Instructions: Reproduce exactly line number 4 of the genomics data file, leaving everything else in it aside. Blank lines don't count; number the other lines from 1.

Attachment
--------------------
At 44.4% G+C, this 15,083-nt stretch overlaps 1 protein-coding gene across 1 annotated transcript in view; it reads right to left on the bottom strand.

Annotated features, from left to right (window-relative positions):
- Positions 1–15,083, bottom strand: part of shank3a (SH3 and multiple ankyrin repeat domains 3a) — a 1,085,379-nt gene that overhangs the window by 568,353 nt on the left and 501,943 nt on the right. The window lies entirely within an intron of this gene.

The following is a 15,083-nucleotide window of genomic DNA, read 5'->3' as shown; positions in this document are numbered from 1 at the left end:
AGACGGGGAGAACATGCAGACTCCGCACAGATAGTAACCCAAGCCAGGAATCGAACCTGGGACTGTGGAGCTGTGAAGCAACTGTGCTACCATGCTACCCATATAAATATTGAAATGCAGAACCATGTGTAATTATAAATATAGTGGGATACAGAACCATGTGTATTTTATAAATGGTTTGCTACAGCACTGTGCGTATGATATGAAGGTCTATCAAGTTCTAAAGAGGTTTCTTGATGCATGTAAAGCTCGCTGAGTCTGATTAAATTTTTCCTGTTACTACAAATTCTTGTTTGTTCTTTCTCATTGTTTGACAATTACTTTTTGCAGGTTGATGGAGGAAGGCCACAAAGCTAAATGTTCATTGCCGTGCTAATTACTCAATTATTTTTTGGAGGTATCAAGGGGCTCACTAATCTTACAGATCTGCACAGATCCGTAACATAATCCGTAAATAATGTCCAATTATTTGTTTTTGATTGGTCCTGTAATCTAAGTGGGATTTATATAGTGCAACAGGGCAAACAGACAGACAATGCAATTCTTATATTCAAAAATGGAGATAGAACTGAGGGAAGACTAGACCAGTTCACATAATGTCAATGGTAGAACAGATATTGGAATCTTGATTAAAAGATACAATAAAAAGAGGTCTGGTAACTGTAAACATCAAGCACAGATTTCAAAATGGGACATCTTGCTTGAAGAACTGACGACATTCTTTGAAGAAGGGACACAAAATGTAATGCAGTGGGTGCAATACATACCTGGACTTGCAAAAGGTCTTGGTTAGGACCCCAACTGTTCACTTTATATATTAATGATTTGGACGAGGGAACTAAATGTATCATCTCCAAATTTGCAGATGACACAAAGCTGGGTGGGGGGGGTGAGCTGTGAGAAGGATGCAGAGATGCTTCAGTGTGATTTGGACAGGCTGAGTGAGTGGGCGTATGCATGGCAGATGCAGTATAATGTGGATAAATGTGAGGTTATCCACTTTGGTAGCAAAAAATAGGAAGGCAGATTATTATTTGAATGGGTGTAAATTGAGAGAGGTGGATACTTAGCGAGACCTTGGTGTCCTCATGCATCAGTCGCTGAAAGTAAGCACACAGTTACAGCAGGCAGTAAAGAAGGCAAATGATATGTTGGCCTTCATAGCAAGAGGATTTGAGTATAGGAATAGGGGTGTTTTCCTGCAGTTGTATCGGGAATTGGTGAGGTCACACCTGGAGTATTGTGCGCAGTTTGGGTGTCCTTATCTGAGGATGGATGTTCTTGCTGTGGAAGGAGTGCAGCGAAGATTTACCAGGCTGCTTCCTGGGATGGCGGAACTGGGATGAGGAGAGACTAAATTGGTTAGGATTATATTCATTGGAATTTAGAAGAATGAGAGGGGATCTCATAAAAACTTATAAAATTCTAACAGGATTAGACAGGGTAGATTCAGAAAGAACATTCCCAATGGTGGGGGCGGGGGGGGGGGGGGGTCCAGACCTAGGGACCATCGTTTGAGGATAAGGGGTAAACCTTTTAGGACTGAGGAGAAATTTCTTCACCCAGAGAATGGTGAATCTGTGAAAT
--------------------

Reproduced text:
The following is a 15,083-nucleotide window of genomic DNA, read 5'->3' as shown; positions in this document are numbered from 1 at the left end: